Captain formidable

2008-08-08 00:00

GRAEME Smith has not only won his first Test series as captain against one of the two oldest cricket nations, but has also added to the notch that, five years ago, he carved on the back of his bat following the resignation of the England captain, Nasser Hussain.

You will remember that it was Hussain who insulted Smith, prior to his captaincy debut, when he introduced the South African to the match referee as “Greg Smith”. In the match that followed, Smith made 277 and Hussain resigned.

It was Michael Vaughan who succeeded Hussain then and now he, too, has gone after another innings of enormous substance by Smith. In Vaughan’s case, his troubles were caused by a series defeat compounded by a catastrophic loss of form, against a background of media hostility following some bizarre selections for which Vaughan had to share the blame.

The result is that the best English captain for decades has been replaced by the man whose foolish shot last Friday contributed so much to England’s loss.

Vaughan’s lachrymose resignation has illustrated yet again how much a modern Test captain’s authority depends on the power of his personal performance.

At the peak of his batting powers, Vaughan was comfortably the most accomplished Test captain in the world. In 2005, he out-captained Ricky Ponting at every turn and led his team to a rare Ashes victory. A knighthood beckoned, but recently his runs have dried up to such an extent that his off-form presence has affected the balance of the England team.

The weight of his past achievements would surely have carried him to next year’s Ashes but, burdened by his recent failures, Vaughan has opted to try and recover his form away from the pressures of Test cricket.

The Australians have long understood that undermining the opposing captain weakens his team, but not even the most successful of their skippers has seen off two of his opposing captains in the middle of a series. Five years ago, Smith was the rawest of novices amongst his fellow Test captains but now not only is he the longest-serving, but arguably the most formidable.

This is what the national selectors must have anticipated when they appointed Smith just after his 22nd birthday. It says much for Smith’s strength of character that he has confirmed their faith in him. At first, it looked all too easy as runs flowed from his bat in a torrent unknown since the days of Bradman. A couple of Test victories came with surprising ease, but by the end of his first series his naïveté as captain had been exposed and the mutterings soon began.

Smith has certainly had some bad times, not least when opposition bowlers began to exploit the weaknesses in his batting technique. The runs, however, have never entirely dried up for him.

Five years in the job have produced 5 000 runs from his bat, which is testament to a spirit that has never allowed his failures to diminish his determination and optimism. The Vaughan route to salvation has never appealed to his strong sense of self-worth. He has preferred to work things out in the midst of rough seas rather than in some tame backwaters.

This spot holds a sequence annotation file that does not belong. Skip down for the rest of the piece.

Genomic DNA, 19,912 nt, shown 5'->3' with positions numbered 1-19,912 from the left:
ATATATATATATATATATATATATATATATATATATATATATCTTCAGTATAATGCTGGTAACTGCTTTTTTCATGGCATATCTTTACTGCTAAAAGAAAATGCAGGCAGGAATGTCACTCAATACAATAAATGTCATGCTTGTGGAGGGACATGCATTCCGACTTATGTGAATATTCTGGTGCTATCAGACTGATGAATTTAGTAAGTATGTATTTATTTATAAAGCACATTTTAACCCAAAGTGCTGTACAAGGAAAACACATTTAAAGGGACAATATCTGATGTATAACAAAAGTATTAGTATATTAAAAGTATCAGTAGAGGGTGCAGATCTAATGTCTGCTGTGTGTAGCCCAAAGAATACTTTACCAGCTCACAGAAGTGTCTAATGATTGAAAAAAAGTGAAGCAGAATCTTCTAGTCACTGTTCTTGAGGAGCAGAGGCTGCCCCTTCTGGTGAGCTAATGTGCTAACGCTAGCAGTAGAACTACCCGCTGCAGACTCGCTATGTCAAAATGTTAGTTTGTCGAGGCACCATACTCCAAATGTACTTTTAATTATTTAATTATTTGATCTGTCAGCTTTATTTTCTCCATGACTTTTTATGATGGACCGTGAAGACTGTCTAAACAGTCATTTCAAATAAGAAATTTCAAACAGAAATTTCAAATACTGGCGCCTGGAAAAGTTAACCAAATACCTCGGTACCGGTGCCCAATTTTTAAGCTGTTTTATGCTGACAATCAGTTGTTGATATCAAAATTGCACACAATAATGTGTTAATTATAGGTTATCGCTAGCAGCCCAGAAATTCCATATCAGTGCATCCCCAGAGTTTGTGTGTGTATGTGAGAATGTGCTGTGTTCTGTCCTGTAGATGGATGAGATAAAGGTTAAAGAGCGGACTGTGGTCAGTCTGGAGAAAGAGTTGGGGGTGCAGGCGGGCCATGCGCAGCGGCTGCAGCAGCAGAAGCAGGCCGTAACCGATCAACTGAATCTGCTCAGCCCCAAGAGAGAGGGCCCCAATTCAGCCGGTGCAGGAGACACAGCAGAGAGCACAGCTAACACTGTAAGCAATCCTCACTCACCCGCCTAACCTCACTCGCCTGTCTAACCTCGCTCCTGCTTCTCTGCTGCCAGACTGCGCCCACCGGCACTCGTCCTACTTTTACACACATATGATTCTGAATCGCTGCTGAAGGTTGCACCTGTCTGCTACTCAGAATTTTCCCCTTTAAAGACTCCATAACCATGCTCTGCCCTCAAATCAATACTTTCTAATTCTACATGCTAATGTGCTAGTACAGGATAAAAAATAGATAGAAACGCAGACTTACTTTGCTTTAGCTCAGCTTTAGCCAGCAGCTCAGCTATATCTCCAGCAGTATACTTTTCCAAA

Whatever the state of his own game, Smith has steadily advanced his authority within the side.

The only serious rival to his leadership came from Neil McKenzie and he was quickly exiled to the provinces. In time, Smith’s man-management improved and with that came his ability to surround himself with the people that he wanted, which was no mean achievement in South Africa.

He saw in Mickey Arthur the coach that he needed to complement his own skills and one who would be more compliant than the combative Ray Jennings. As a bonus, he got — in Arthur — a man who was surprisingly resistant to the transformation demands of CSA.

The two have formed a successful partnership that has taken the team closer to the number one Test ranking than it has ever been. Their team is not the finished article and is way off the quality of the great Australian teams of the last 15 years, but it is moving in the right direction as the Aussies’ slide from the top gains momentum.

If the summit is to be reached later this year, it is important for Smith and Arthur to recognise that the series-winning victory at Edgbaston was gained despite some ordinary cricket when the match was there for the taking. From a position of strength on Friday afternoon, the South Africans allowed Pietersen and Collingwood to take the game away from them. The bowling would have embarrassed a schoolboy XI.

Fortunately, Pietersen got so excited with the feast on offer that he allowed his ego to believe that he could consume anything. The result was a stroke of stunning stupidity that allowed the South Africans back into a match that was sprinting away from them.

Test matches are won by getting on top and grinding opponents into the dirt, not by moments of instinctive self-absorption.

Late on Saturday afternoon, after a dramatic day that had everything, Smith finally got on top of England and he pushed them into the dust. When he was done, he had played an innings without parallel in South African cricket but, more importantly, he had brought his team home.

•Ray White is a former UCB administrator.

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